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Evidence-based support for the all-hazards approach to emergency preparedness

Abstract

Background

During the last decade there has been a need to respond and recover from various types of emergencies including mass casualty events (MCEs), mass toxicological/chemical events (MTEs), and biological events (pandemics and bio-terror agents). Effective emergency preparedness is more likely to be achieved if an all-hazards response plan is adopted.

Objectives

To investigate if there is a relationship among hospitals' preparedness for various emergency scenarios, and whether components of one emergency scenario correlate with preparedness for other emergency scenarios.

Methods

Emergency preparedness levels of all acute-care hospitals for MCEs, MTEs, and biological events were evaluated, utilizing a structured evaluation tool based on measurable parameters. Evaluations were made by professional experts in two phases: evaluation of standard operating procedures (SOPs) followed by a site visit. Relationships among total preparedness and different components' scores for various types of emergencies were analyzed.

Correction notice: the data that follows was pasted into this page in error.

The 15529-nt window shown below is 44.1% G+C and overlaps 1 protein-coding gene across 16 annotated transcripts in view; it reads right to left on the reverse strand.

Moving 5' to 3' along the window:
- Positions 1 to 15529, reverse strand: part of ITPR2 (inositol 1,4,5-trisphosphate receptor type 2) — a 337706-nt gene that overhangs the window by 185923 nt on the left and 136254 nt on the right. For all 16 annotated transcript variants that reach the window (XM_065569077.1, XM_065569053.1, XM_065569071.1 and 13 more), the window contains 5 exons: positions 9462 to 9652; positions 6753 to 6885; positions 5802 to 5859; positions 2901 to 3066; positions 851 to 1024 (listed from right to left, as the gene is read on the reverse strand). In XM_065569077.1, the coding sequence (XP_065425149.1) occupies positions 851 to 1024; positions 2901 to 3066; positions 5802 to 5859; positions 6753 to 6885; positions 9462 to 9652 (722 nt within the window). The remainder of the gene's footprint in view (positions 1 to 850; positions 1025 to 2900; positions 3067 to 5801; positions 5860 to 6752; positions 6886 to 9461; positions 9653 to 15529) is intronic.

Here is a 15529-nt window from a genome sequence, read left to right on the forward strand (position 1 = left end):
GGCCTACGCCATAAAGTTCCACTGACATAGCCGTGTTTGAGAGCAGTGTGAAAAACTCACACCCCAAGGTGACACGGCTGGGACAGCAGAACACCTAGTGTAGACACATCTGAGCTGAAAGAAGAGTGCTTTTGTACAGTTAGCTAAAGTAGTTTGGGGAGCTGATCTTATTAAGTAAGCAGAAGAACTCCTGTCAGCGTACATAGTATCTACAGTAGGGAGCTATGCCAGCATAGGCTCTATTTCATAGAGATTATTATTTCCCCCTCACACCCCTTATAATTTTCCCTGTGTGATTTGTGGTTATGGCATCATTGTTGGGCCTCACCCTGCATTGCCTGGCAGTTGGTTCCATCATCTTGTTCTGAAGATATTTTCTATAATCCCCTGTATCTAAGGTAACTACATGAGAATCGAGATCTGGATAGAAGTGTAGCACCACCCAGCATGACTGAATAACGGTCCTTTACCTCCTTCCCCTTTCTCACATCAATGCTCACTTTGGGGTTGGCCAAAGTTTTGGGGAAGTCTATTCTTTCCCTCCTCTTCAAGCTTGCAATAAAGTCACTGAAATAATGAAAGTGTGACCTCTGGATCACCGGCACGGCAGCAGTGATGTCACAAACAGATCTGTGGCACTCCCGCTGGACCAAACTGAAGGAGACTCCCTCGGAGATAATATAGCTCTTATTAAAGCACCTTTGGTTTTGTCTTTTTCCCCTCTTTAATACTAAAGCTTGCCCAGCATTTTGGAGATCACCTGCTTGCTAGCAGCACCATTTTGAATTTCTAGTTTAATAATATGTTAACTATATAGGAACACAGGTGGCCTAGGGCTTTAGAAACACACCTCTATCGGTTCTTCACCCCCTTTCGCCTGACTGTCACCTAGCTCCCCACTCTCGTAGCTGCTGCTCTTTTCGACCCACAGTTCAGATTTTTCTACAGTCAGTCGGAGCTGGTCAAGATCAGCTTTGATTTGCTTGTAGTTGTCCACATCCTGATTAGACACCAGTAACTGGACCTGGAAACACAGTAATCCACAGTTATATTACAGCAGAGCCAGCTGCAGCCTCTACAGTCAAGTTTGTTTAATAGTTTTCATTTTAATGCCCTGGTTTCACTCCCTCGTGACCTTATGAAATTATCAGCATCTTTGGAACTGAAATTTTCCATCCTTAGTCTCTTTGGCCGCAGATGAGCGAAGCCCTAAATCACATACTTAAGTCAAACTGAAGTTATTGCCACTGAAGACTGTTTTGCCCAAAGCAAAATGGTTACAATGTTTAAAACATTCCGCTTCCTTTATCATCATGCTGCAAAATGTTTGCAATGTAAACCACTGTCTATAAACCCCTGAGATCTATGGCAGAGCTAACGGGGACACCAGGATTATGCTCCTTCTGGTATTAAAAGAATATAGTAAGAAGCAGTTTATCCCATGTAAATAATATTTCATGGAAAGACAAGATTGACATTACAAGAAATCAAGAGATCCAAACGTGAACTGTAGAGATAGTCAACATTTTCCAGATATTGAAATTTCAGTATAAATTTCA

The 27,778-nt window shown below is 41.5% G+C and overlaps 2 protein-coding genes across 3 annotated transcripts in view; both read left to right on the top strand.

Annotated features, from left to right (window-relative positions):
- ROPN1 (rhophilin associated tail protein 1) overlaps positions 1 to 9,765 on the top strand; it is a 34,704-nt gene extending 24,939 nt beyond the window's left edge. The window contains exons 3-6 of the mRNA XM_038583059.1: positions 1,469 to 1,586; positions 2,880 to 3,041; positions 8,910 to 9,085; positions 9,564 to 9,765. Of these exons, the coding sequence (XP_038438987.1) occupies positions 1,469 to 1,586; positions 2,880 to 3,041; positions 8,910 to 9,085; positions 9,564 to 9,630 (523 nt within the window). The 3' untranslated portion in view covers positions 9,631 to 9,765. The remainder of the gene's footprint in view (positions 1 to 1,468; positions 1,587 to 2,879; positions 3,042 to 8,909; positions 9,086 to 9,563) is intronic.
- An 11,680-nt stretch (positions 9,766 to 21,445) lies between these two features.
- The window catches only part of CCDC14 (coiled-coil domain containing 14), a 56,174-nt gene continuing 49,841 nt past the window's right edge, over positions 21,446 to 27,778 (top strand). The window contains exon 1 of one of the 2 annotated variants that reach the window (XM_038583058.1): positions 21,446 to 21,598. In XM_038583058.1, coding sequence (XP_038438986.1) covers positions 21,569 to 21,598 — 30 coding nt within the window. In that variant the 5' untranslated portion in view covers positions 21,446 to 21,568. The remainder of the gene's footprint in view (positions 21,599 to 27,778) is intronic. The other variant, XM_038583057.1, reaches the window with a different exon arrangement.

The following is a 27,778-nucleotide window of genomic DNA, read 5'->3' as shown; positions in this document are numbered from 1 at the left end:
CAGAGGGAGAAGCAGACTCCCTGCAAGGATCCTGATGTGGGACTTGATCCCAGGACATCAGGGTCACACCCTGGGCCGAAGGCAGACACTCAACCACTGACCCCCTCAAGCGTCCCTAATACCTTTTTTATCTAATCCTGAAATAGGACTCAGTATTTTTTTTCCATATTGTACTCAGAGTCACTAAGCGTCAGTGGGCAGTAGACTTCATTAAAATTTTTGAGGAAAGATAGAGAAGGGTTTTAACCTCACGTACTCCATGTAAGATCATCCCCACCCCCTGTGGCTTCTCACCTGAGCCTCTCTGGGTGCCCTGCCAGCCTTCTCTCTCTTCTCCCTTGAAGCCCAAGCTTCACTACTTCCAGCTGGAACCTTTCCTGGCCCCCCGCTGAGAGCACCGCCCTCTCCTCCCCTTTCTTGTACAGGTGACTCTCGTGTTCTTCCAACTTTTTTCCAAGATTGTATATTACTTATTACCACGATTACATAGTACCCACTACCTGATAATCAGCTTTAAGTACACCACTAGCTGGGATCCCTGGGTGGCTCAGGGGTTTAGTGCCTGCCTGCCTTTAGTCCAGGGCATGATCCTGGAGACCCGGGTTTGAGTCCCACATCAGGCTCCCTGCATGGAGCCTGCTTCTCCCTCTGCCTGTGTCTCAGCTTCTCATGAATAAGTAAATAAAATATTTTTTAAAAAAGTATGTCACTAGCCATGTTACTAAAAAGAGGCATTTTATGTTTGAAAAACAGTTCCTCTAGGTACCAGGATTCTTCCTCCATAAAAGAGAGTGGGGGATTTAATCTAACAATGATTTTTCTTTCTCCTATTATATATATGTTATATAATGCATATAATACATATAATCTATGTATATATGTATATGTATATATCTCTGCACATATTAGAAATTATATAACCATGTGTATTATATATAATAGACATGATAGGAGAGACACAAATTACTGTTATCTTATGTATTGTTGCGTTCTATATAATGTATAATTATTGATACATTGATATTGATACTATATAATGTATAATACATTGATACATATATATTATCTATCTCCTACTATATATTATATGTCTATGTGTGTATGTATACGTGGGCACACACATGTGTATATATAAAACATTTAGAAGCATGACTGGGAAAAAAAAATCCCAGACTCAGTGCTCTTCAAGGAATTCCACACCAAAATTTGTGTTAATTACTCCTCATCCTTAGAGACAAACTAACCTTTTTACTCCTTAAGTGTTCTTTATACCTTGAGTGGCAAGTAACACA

Results

Significant relationships were found among preparedness for different emergencies. Standard Operating Procedures (SOPs) for biological events correlated with preparedness for all investigated emergency scenarios. Strong correlations were found between training and drills with preparedness for all investigated emergency scenarios.

Conclusions

Fundamental critical building blocks such as SOPs, training, and drill programs improve preparedness for different emergencies including MCEs, MTEs, and biological events, more than other building blocks, such as equipment or knowledge of personnel. SOPs are especially important in unfamiliar emergency scenarios. The findings support the adoption of an all-hazards approach to emergency preparedness.